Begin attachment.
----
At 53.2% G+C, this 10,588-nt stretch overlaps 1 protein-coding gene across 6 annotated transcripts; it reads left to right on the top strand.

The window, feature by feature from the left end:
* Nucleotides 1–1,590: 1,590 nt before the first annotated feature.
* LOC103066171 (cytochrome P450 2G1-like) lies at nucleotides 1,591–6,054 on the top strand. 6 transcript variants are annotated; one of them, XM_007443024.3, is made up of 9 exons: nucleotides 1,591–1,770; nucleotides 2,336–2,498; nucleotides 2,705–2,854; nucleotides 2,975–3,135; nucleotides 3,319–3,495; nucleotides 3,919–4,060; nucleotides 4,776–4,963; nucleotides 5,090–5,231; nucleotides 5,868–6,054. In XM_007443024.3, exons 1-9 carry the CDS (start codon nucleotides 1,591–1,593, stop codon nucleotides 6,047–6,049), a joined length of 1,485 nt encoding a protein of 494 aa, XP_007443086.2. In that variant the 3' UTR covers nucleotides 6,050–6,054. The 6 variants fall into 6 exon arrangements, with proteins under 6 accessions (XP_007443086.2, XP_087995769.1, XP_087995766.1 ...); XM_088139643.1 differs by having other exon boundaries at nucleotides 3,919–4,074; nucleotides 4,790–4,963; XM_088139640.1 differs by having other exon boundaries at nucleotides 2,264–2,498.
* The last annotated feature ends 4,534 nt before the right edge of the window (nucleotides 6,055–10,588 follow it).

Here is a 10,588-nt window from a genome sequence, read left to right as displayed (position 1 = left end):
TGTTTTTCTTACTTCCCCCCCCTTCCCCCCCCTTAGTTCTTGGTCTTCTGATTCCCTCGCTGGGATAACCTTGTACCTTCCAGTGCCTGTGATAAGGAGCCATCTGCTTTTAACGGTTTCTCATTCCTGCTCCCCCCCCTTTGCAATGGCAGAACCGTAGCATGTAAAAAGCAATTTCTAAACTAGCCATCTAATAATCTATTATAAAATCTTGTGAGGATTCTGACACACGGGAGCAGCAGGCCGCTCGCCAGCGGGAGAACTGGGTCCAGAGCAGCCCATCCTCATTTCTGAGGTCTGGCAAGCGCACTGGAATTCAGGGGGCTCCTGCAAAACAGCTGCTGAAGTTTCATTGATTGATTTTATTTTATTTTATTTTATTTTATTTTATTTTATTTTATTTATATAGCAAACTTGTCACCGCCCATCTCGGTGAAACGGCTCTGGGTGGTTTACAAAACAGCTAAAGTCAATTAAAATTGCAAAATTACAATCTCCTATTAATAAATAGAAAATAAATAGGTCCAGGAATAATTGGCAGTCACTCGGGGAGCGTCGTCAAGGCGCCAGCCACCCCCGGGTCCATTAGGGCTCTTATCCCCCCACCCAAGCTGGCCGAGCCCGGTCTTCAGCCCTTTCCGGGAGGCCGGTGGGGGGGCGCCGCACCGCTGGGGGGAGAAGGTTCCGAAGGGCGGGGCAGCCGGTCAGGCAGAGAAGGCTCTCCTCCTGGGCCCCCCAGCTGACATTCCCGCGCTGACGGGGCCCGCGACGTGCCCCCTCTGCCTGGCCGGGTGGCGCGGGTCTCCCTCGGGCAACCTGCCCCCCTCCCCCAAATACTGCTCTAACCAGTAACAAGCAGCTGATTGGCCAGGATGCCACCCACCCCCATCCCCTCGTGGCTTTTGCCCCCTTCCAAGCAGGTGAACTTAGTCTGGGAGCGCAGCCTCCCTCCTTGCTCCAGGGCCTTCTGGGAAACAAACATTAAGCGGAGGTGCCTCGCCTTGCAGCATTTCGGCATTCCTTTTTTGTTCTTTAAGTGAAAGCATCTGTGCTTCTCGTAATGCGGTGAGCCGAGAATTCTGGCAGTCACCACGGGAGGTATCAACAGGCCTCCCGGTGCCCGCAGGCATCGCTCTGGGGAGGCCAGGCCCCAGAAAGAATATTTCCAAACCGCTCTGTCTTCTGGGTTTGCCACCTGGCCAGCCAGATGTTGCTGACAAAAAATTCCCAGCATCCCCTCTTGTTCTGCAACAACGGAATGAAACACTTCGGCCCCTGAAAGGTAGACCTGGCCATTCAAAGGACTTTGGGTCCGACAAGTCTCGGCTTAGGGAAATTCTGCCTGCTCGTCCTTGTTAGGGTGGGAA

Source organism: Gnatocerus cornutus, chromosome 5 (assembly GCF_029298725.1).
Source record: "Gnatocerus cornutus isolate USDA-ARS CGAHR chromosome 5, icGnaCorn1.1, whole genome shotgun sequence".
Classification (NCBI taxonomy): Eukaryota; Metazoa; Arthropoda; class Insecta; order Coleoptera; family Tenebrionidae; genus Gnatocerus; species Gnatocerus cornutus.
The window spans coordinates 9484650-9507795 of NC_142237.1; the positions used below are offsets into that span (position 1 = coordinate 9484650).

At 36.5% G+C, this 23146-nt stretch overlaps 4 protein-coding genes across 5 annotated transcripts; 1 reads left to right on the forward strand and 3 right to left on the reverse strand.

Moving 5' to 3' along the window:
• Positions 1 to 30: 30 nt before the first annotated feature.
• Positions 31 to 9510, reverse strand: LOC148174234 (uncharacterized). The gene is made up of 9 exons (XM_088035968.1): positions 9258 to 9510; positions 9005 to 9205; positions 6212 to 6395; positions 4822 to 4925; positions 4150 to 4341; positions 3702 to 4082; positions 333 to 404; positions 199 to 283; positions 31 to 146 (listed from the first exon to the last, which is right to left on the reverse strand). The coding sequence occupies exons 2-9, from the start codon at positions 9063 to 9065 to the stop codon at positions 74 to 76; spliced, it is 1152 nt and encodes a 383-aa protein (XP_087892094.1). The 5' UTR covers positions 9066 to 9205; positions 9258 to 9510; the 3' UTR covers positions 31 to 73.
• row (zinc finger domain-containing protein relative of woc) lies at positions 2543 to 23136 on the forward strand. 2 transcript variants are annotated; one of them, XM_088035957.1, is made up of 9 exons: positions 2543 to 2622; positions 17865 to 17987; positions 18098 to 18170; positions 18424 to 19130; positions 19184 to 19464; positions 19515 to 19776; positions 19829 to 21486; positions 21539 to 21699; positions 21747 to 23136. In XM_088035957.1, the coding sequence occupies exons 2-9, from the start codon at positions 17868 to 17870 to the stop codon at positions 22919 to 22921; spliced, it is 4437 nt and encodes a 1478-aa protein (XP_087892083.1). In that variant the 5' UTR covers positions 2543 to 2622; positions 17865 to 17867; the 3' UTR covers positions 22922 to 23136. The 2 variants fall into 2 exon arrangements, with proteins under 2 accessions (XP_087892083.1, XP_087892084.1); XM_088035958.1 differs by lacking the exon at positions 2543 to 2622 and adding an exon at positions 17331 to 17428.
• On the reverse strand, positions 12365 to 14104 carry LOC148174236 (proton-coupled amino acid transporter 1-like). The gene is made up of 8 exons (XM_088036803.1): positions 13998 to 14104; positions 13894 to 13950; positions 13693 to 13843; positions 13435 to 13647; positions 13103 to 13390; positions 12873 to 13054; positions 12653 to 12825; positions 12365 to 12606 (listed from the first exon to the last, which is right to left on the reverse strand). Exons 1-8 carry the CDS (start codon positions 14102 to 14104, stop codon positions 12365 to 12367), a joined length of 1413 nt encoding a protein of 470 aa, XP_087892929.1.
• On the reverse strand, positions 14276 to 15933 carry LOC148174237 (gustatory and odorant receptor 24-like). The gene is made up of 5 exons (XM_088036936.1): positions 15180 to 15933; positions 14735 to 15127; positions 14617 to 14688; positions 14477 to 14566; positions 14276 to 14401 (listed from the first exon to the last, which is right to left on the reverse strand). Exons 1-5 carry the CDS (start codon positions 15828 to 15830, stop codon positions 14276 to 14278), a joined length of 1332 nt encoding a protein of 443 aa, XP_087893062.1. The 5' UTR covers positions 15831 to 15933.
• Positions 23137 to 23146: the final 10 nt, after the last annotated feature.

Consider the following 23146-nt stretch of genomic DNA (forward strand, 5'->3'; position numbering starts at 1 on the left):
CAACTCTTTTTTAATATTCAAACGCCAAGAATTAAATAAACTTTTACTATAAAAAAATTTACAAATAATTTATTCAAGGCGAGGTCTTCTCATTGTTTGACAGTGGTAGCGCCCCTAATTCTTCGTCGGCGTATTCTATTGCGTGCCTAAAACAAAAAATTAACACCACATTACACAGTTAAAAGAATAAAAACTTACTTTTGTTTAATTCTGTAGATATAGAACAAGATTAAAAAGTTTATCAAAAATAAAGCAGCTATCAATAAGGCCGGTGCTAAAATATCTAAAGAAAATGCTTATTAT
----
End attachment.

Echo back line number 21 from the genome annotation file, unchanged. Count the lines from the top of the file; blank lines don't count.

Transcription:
CAACTCTTTTTTAATATTCAAACGCCAAGAATTAAATAAACTTTTACTATAAAAAAATTTACAAATAATTTATTCAAGGCGAGGTCTTCTCATTGTTTGACAGTGGTAGCGCCCCTAATTCTTCGTCGGCGTATTCTATTGCGTGCCTAAAACAAAAAATTAACACCACATTACACAGTTAAAAGAATAAAAACTTACTTTTGTTTAATTCTGTAGATATAGAACAAGATTAAAAAGTTTATCAAAAATAAAGCAGCTATCAATAAGGCCGGTGCTAAAATATCTAAAGAAAATGCTTATTAT